Blakey: We’ve seen that both the NTSB and the FAA have tremendous technical expertise to address these problems, but the two agencies see the problems from different perspectives. Getting people in the same room saying, "Here are the recommendations, let’s talk about the number of ways of addressing the problem," is very exciting.
Together, I think we are going to make a lot more progress more quickly than we would otherwise, by tapping the strength of both organizations.
ALP: You obviously bring a deep understanding of the NTSB’s role to your position as FAA Administrator. While at the NTSB, you also worked very closely with ALPA on many issues. How do you see that relationship continuing, and how can you make use of what ALPA has to offer?
Blakey: ALPA has been a genuine part of airline safety right from the beginning, in a very practical way. One of the first people I talked to when I joined the NTSB was [ALPA’s president, Capt.] Duane Woerth. [Capt.] John Cox asked me to fly along with him up and down the East Coast. That is typical of the kind of very practical, hands-on way of working together with ALPA rather than some of the more distant relationships that you can have in some associations. The agenda is much more compelling when you have an opportunity to look at it together in the real world in which pilots are operating.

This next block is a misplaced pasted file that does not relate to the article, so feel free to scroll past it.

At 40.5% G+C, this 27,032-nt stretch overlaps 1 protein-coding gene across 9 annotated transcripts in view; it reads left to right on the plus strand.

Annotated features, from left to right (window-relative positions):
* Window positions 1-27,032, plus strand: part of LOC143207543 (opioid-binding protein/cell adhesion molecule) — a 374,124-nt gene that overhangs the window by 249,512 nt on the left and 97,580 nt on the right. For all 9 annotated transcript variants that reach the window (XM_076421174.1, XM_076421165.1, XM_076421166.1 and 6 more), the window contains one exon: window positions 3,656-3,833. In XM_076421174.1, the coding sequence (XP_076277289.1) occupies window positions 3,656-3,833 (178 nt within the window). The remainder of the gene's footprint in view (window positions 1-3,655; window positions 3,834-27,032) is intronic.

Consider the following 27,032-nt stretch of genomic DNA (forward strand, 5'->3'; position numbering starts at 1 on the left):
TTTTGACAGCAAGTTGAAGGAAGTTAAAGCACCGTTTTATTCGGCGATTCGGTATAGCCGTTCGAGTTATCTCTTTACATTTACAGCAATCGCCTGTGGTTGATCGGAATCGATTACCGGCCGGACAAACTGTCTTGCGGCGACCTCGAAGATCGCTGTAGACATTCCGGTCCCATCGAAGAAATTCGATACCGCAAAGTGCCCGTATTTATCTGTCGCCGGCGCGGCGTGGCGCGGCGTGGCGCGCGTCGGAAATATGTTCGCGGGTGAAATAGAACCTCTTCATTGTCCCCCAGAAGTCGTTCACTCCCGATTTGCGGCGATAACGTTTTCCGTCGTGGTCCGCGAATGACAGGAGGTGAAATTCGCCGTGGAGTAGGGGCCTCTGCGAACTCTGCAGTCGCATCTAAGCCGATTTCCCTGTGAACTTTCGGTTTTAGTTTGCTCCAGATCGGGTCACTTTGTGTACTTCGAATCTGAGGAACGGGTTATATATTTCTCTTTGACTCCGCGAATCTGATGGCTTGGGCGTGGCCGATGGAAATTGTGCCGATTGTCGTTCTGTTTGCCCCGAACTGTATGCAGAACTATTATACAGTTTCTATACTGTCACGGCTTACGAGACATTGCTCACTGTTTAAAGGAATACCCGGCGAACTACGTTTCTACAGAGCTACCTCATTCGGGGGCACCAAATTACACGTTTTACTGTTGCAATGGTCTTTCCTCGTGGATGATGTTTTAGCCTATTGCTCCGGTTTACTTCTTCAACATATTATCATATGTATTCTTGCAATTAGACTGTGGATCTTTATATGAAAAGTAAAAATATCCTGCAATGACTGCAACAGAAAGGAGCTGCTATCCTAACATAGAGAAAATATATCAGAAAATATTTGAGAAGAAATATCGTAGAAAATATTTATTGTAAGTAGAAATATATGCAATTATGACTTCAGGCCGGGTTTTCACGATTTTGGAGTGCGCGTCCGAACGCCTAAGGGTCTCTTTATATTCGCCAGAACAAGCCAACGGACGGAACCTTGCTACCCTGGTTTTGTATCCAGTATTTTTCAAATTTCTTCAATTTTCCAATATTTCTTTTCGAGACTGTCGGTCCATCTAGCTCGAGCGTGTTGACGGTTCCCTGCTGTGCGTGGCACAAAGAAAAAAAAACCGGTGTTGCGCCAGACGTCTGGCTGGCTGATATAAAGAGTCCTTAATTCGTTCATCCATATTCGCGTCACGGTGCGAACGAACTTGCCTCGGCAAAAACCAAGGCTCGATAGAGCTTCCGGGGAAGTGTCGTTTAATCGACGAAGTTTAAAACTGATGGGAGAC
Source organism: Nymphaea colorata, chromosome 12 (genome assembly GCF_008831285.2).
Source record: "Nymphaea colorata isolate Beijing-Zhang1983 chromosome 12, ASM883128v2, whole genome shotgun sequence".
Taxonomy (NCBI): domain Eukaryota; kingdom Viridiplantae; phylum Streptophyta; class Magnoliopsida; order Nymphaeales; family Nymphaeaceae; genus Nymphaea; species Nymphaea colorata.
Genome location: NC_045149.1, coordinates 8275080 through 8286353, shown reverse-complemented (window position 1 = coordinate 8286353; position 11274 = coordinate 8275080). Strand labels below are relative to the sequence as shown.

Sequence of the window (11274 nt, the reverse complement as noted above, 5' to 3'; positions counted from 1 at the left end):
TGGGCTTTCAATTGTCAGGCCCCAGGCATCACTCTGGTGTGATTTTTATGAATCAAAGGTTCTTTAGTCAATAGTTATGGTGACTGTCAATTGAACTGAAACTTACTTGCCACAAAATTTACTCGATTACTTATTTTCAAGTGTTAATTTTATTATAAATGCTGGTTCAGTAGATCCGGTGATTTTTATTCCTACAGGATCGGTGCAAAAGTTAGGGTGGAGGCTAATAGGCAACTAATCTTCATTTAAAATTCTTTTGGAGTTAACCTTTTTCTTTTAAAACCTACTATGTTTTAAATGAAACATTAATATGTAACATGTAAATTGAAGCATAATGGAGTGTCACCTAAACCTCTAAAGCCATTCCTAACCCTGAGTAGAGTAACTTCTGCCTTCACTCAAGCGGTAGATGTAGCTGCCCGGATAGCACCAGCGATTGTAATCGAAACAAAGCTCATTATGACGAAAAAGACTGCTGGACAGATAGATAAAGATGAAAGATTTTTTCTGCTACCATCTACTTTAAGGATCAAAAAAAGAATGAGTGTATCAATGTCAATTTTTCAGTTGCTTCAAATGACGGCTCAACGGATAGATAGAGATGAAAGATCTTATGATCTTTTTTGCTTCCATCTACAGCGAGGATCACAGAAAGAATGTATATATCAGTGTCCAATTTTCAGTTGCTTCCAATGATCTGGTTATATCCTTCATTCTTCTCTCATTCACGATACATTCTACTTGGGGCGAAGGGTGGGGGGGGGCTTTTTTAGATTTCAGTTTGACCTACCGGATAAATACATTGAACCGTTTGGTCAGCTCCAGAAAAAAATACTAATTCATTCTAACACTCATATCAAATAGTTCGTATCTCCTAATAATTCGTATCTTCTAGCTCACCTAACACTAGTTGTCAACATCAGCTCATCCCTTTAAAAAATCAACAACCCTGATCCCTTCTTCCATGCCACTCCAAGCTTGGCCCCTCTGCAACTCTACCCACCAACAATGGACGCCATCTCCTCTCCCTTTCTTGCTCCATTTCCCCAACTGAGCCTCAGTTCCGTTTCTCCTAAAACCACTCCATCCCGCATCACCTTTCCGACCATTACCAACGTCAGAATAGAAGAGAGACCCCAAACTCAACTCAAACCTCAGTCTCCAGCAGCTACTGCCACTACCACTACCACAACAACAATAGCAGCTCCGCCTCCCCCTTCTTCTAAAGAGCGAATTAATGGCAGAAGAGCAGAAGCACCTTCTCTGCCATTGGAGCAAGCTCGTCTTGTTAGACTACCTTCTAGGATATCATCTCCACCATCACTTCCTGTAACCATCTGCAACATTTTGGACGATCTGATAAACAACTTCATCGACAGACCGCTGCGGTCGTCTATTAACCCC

Also, fundamentally, pilots are in an absolutely critical position to make assessments about a lot of the things we do in the aviation system and about whether in the real-world environment those things can make a difference, whether it’s a good use of resources. That kind of helpful reality check is what ALPA offers.
Sturgell: The resources that ALPA contributes to these efforts are unique; most organizations don’t have that kind of talent, they don’t have the people who volunteer to step up at all levels—locally, regionally, nationally. And they don’t have the money behind them to do the really substantial work. ALPA does all that.
Blakey: And it’s been such a long commitment from ALPA in real assets, money, and time. That pays off for all of us.
ALP: What is your opinion of proactive data-gathering safety programs, such as FOQA and ASAP?
Blakey: One of the reasons I’m as enthusiastic about FOQA and ASAP as I am is that we are seeing real changes in training procedures, manuals, etc. These are tangible benefits that have made a difference, for example, in airports in terms of ATC procedures where we did not realize that some approaches were causing problems. FOQA and ASAP data can allow you to see a pattern.